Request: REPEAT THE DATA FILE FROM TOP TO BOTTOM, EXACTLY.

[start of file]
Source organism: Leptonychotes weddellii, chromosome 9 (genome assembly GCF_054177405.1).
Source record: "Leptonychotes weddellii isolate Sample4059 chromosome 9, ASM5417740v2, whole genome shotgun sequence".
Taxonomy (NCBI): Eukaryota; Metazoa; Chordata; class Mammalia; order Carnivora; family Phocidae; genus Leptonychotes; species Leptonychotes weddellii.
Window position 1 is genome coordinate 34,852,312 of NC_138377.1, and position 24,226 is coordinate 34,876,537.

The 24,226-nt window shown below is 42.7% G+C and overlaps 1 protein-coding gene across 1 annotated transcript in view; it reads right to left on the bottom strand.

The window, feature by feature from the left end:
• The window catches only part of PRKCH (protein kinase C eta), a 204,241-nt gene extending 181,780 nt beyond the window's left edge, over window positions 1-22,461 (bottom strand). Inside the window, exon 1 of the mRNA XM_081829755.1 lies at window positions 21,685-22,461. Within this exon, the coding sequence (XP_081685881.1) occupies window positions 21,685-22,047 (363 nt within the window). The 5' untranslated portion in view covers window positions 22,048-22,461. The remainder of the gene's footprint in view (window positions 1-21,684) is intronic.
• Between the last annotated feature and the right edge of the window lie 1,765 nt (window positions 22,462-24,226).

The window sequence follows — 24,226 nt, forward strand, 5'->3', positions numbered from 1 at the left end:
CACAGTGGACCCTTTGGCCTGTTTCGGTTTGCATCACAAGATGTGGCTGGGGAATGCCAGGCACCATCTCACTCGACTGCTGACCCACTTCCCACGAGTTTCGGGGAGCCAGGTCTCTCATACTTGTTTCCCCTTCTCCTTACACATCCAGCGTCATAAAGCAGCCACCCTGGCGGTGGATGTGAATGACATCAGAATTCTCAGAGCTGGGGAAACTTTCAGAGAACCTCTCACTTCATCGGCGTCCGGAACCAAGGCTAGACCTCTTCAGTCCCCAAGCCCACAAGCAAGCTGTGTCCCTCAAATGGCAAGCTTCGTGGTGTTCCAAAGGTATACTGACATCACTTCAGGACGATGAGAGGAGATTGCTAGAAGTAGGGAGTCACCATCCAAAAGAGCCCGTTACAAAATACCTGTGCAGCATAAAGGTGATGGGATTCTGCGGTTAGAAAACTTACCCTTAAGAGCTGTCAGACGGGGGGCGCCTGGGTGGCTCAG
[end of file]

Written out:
Source organism: Leptonychotes weddellii, chromosome 9 (genome assembly GCF_054177405.1).
Source record: "Leptonychotes weddellii isolate Sample4059 chromosome 9, ASM5417740v2, whole genome shotgun sequence".
Taxonomy (NCBI): Eukaryota; Metazoa; Chordata; class Mammalia; order Carnivora; family Phocidae; genus Leptonychotes; species Leptonychotes weddellii.
Window position 1 is genome coordinate 34,852,312 of NC_138377.1, and position 24,226 is coordinate 34,876,537.

The 24,226-nt window shown below is 42.7% G+C and overlaps 1 protein-coding gene across 1 annotated transcript in view; it reads right to left on the bottom strand.

The window, feature by feature from the left end:
• The window catches only part of PRKCH (protein kinase C eta), a 204,241-nt gene extending 181,780 nt beyond the window's left edge, over window positions 1-22,461 (bottom strand). Inside the window, exon 1 of the mRNA XM_081829755.1 lies at window positions 21,685-22,461. Within this exon, the coding sequence (XP_081685881.1) occupies window positions 21,685-22,047 (363 nt within the window). The 5' untranslated portion in view covers window positions 22,048-22,461. The remainder of the gene's footprint in view (window positions 1-21,684) is intronic.
• Between the last annotated feature and the right edge of the window lie 1,765 nt (window positions 22,462-24,226).

The window sequence follows — 24,226 nt, forward strand, 5'->3', positions numbered from 1 at the left end:
CACAGTGGACCCTTTGGCCTGTTTCGGTTTGCATCACAAGATGTGGCTGGGGAATGCCAGGCACCATCTCACTCGACTGCTGACCCACTTCCCACGAGTTTCGGGGAGCCAGGTCTCTCATACTTGTTTCCCCTTCTCCTTACACATCCAGCGTCATAAAGCAGCCACCCTGGCGGTGGATGTGAATGACATCAGAATTCTCAGAGCTGGGGAAACTTTCAGAGAACCTCTCACTTCATCGGCGTCCGGAACCAAGGCTAGACCTCTTCAGTCCCCAAGCCCACAAGCAAGCTGTGTCCCTCAAATGGCAAGCTTCGTGGTGTTCCAAAGGTATACTGACATCACTTCAGGACGATGAGAGGAGATTGCTAGAAGTAGGGAGTCACCATCCAAAAGAGCCCGTTACAAAATACCTGTGCAGCATAAAGGTGATGGGATTCTGCGGTTAGAAAACTTACCCTTAAGAGCTGTCAGACGGGGGGCGCCTGGGTGGCTCAG